I’m in Paris this week to surprise my good friend for his birthday and see others whom I’ve been missing lately, the city herself my friend’s unborn baby girl. I was glad to see that while I was going to be here, I could see Amos Oz and David Grossman at the Centre Pompidou.
It wasn’t until I arrived that I realized that the reason Grossman and Oz were in Paris in the first place was the Salon du Livre and the fact that this year, Israel was showcased as the guest of honor. I then found out from some Franco-Algerian friends, who accompanied me to the Pompidou event, that there had been a bomb threat and a boycott. (For a good summary in English of the whole thing, check out Lauren Elkin’s account.)
The Oz and Grossman event wasn’t at all what I was expecting. I knew that it was ostensibly about their literature but assumed that since both authors are politically active, there would be a fair amount of politics involved also. I was looking forward to this, not least because the only books I’ve read by either author are political non-fiction. There was a fog of politics that floated above the evening but never settled. Since there was no opportunity for questions, the young swooning moderator, who sounded more like a groupie than a literary critic or writer, and the writers themselves were able to keep to the topic of writing and literature.
One effect of this was that the Holocaust was very much present in the talk, but the Palestinians almost not at all. This was a little disappointing to me, because it’s hard for me to imagine Palestinian writing (and this may be the fault of wonderful Mourid Barghouti and Mahmoud Darwish) without a heavy Israeli presence. Also, Oz and Grossman seemed very distant and foreign to me, because of the linguistic barrier. For some reason, I was expecting them to speak in English, but instead they spoke in Hebrew, which was translated into French by one of the best interpreters I’ve had the pleasure of listening to. His voice was soft and exact, and I felt cradled by his cadence. David Grossman was fairly spontaneous but sometimes a little rambling, whereas Oz spoke like a robot but had more interesting things to say. (It’s only fair to mention that a lot of Oz’s discourse was canned, as I’d already read close to a third of it in various of his books, interviews and articles.)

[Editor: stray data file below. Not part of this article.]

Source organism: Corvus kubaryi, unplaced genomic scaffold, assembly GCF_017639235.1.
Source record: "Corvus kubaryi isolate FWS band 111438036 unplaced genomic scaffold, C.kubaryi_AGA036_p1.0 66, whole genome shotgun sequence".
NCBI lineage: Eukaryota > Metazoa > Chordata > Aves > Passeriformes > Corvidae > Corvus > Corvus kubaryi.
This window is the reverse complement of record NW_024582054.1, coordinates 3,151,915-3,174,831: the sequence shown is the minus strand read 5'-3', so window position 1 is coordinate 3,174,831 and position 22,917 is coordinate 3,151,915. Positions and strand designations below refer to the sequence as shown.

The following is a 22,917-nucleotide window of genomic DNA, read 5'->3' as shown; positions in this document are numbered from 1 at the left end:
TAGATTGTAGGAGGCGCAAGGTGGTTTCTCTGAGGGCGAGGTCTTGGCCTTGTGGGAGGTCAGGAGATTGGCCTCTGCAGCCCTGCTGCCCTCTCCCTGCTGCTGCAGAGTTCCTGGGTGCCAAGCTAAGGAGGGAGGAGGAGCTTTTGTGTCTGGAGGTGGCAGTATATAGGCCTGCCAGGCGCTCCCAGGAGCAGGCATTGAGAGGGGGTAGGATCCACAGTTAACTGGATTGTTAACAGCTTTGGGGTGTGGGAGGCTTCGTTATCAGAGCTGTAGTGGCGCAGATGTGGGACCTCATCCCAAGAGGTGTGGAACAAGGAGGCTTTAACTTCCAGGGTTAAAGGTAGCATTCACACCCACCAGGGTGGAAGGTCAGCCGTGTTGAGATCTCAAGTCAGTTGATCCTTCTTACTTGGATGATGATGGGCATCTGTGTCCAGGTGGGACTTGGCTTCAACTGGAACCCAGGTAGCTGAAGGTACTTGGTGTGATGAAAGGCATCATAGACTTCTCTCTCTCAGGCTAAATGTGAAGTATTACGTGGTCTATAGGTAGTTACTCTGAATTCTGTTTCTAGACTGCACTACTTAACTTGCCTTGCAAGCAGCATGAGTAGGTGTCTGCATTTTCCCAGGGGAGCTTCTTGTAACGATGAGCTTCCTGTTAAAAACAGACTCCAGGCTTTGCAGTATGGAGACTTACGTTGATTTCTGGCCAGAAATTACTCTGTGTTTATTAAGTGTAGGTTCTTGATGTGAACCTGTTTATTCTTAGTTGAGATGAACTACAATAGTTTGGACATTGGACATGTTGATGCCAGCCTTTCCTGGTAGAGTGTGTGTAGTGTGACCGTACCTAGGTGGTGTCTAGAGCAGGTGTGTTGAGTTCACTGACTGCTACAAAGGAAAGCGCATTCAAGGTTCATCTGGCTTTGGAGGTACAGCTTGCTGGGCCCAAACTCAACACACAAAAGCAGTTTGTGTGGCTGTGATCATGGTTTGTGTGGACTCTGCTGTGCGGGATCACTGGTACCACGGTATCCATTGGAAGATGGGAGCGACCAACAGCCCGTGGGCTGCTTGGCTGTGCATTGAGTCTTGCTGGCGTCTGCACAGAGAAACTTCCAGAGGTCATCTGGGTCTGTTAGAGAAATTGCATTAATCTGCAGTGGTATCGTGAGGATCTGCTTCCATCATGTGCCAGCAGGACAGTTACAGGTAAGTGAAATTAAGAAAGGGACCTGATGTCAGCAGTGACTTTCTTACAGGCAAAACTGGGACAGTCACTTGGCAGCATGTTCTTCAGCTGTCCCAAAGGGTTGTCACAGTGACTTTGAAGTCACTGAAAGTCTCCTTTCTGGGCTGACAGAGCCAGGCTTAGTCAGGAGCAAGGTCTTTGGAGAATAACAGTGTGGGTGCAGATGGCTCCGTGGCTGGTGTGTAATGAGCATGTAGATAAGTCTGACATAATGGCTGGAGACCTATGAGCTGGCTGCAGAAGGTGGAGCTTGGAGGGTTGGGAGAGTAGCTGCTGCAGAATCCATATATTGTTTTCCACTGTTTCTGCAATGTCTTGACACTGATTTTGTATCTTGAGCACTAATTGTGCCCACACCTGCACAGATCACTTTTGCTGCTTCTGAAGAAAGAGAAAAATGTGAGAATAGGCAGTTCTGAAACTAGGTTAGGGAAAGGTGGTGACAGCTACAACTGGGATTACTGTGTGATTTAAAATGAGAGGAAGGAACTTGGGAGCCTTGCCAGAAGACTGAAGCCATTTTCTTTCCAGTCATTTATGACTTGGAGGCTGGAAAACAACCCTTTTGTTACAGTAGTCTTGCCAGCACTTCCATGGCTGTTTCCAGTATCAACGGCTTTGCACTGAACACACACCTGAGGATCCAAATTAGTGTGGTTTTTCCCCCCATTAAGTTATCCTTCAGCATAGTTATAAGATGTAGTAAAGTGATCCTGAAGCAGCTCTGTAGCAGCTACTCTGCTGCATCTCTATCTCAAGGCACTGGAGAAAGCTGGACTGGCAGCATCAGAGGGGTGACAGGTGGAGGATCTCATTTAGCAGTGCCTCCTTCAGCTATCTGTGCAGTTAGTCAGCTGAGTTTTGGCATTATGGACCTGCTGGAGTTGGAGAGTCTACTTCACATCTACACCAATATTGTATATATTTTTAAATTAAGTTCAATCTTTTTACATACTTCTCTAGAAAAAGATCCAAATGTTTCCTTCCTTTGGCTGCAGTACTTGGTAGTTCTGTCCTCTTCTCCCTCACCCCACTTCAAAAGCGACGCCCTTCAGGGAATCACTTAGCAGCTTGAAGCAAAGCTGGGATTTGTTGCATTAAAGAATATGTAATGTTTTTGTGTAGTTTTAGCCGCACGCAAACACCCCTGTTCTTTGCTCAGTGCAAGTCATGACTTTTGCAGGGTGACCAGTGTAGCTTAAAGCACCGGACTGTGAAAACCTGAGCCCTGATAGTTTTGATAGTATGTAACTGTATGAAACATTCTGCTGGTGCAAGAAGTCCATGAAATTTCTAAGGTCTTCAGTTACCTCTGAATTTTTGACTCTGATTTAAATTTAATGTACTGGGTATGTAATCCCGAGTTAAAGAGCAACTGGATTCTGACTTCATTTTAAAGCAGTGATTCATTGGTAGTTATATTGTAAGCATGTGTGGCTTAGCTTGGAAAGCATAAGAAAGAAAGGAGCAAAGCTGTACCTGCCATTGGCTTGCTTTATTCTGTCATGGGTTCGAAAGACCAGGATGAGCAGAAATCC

It was interesting for me to see Israel in this light: as a state like another. Because in Lebanon, Israel is not only not like other states, it’s violent and dangerous. We’re waiting for the next war, which will likely be even worse than the last one, so it’s difficult to empathize with Israel and its people, even if many of them (like Grossman and Oz) have opinions similar to mine. This reminds me of my trip to the West Bank at the end of the war in 2006. Only rarely did I cross over to Jewish Jerusalem or interact with Israelis. I felt shaken by the bombing of Lebanon and almost afraid to see where those bombs were coming from. I now regret not exploring Tel Aviv or visiting Yad Vashem, which I’ve wanted to see for a long time. But July 2006 was not the time for that kind of a trip; hopefully I’ll have another occasion to go in the not-so-distant future. Or even better, perhaps one day I’ll be able to make the short drive to the beach in Tel Aviv from Beirut.
Otherwise, and as per usual, I’ve taken advantage of Paris to do some book shopping. It seems that Avraham Burg’s book, which won’t be out in English until October, has been released in French already. I’d like to be able to share it with my Anglophone friends in Beirut, but when I saw it used at Gilbert Joseph, I couldn’t pass it up. Otherwise, I also found a used copy of Avi Shlaim’s The Iron Wall at my favorite English book store here. Other, non-Israel-related, books include Nerval’s Voyage en Orient, Paul Morand’s New York (a present from Sebastien) and George Corm’s L’Europe et l’Orient. I won’t be happy until I find used copies of Samir Kassir’s Histoire de Beyrouth and Jean Hatzfeld’s Stratégie des Antilopes.